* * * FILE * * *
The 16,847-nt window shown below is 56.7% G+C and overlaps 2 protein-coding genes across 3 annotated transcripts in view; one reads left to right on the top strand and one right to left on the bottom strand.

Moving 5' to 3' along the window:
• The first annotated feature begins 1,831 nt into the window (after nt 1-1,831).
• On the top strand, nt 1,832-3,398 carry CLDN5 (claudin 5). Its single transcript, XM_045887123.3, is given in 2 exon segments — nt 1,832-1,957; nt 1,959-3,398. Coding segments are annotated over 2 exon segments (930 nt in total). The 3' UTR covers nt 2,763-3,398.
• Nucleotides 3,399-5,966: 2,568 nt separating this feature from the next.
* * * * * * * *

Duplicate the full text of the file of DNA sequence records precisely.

The 16,847-nt window shown below is 56.7% G+C and overlaps 2 protein-coding genes across 3 annotated transcripts in view; one reads left to right on the top strand and one right to left on the bottom strand.

Moving 5' to 3' along the window:
• The first annotated feature begins 1,831 nt into the window (after nt 1-1,831).
• On the top strand, nt 1,832-3,398 carry CLDN5 (claudin 5). Its single transcript, XM_045887123.3, is given in 2 exon segments — nt 1,832-1,957; nt 1,959-3,398. Coding segments are annotated over 2 exon segments (930 nt in total). The 3' UTR covers nt 2,763-3,398.
• Nucleotides 3,399-5,966: 2,568 nt separating this feature from the next.